Vital Dos and Don'ts After Getting a Professional Teeth Whitening Treatment
Most people are obsessed with whitening their teeth because of the significant improvement it contributes to their physical appearance and self-confidence. It's no wonder that there are all kinds of home teeth whitening systems available in grocery stores and pharmacies today. You have everything from whitening strips, ampoules and charcoal toothpaste to LED teeth whitening appliances.
But apart from home kits, a lot of people also invest in professional teeth whitening in Fort Lauderdale (and other locations). Dentists say in-house treatments are the perfect solution for those who want instantaneous results. In just one session, patients can achieve their desired teeth color and brightness. Moreover, the results last for a much longer time. Typically, professionally whitened teeth can last two years with very minimal discoloration.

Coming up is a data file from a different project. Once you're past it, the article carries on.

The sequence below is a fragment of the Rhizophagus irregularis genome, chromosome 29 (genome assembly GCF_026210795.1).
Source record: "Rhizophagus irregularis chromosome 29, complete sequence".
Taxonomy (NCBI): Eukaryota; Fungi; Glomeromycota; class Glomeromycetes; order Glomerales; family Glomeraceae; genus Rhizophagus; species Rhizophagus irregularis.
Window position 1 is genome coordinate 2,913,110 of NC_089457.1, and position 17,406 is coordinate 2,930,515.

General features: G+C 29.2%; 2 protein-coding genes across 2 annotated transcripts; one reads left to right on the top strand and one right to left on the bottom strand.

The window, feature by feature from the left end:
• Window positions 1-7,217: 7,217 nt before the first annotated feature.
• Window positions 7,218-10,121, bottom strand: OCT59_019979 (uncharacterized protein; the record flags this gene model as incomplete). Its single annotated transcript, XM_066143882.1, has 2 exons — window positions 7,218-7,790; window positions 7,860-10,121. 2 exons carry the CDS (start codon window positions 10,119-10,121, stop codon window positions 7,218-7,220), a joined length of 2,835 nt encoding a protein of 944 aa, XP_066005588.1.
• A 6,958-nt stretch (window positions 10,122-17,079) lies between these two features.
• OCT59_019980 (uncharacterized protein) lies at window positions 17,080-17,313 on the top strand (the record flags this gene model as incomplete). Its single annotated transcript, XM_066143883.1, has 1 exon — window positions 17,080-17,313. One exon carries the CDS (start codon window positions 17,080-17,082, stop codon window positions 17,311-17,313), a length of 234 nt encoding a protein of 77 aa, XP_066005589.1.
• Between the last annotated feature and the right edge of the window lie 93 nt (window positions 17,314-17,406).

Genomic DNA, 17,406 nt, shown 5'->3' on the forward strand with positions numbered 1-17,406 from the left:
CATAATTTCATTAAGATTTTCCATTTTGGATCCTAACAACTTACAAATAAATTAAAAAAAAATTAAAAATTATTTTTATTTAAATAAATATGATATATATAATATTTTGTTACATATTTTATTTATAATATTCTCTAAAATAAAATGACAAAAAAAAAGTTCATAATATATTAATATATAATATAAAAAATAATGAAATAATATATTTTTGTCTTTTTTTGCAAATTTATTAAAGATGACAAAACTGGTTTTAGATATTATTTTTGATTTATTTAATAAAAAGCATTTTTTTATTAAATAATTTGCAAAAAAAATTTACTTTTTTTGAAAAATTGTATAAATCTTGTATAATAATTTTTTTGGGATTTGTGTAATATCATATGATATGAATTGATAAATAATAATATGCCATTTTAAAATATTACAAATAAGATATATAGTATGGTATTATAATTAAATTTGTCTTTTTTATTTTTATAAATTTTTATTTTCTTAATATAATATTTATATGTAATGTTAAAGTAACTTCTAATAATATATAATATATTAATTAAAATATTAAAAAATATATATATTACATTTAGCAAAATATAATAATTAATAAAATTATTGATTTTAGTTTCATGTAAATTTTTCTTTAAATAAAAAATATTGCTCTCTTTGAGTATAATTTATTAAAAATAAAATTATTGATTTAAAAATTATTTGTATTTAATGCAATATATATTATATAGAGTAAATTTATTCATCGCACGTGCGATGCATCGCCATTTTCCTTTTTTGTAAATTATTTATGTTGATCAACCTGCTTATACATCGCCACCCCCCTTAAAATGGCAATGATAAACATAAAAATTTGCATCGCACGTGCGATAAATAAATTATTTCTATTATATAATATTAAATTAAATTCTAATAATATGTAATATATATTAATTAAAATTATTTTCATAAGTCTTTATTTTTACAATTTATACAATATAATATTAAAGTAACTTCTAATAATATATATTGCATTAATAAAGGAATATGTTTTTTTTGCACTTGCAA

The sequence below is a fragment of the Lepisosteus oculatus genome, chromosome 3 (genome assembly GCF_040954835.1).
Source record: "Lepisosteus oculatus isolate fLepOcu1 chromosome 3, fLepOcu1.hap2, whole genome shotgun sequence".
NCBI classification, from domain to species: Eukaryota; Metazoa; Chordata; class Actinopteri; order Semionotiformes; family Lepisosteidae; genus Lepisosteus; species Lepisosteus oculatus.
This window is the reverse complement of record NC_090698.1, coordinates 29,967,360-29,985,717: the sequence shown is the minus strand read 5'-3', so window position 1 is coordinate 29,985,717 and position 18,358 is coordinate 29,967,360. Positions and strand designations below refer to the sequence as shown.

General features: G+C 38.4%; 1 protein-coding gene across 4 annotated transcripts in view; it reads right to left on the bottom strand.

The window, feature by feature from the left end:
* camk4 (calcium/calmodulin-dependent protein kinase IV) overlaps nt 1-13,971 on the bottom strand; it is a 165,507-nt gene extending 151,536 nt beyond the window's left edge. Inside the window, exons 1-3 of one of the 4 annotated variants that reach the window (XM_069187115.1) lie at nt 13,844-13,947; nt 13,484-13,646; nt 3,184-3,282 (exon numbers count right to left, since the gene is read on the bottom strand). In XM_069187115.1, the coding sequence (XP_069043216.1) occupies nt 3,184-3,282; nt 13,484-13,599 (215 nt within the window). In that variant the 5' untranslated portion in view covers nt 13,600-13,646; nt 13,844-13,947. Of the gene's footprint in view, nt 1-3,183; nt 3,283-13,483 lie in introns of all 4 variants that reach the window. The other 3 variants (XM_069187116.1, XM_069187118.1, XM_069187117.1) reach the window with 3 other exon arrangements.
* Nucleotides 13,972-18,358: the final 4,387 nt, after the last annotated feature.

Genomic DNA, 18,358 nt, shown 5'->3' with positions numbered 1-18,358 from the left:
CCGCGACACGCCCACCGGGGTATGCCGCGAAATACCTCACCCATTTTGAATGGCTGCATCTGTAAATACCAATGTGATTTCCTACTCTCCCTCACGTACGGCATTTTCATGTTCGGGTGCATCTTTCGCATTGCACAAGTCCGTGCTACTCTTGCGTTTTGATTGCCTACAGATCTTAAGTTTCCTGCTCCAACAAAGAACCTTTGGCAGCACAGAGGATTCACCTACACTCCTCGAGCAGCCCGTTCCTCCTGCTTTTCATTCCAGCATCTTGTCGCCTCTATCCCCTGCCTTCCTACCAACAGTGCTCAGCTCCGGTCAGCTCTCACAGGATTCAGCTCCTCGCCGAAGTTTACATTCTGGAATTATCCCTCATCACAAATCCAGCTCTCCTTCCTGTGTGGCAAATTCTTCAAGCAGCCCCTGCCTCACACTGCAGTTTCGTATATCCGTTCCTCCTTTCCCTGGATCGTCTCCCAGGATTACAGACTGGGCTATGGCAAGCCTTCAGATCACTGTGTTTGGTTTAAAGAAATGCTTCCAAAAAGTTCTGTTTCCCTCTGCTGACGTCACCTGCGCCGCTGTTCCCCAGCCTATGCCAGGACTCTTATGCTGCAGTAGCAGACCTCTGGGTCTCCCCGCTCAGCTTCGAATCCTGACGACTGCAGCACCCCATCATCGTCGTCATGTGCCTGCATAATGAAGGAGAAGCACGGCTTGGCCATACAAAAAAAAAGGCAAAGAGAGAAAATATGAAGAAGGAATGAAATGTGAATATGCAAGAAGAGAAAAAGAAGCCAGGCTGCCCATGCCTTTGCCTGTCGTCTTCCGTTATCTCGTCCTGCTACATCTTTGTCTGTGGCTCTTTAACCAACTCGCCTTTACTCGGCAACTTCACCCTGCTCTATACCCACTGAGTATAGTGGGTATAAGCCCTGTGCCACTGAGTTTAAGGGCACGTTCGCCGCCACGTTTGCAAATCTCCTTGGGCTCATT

So, if you are thinking of getting your teeth whitened at the dentist's office, this is a smart investment in improving the way you look. Before you set up an appointment for this cosmetic dental procedure, it will do you well to know more about it.
Here is a list of dos and don'ts to follow for after-treatment care.
Switch to a desensitizing toothpaste
If you have sensitive teeth, you may experience a bit of discomfort after a whitening treatment, and you may feel it most when you brush your teeth a day after getting the procedure. To alleviate the slightly unpleasant sensation, use a desensitizing toothpaste. There are different toothpaste brands that offer this formula. Consider getting a couple of small tubes from different brands to see which is more effective in numbing your teeth while brushing.
Drink tepid water more
According to a cosmetic dentist in Fort Lauderdale, drinking more lukewarm water after the treatment is the best way to keep the mouth clean when teeth are feeling some soreness. The temperature of tepid water is just right and won't shock the teeth with their exposed nerve endings due to the peroxide in whitening solutions.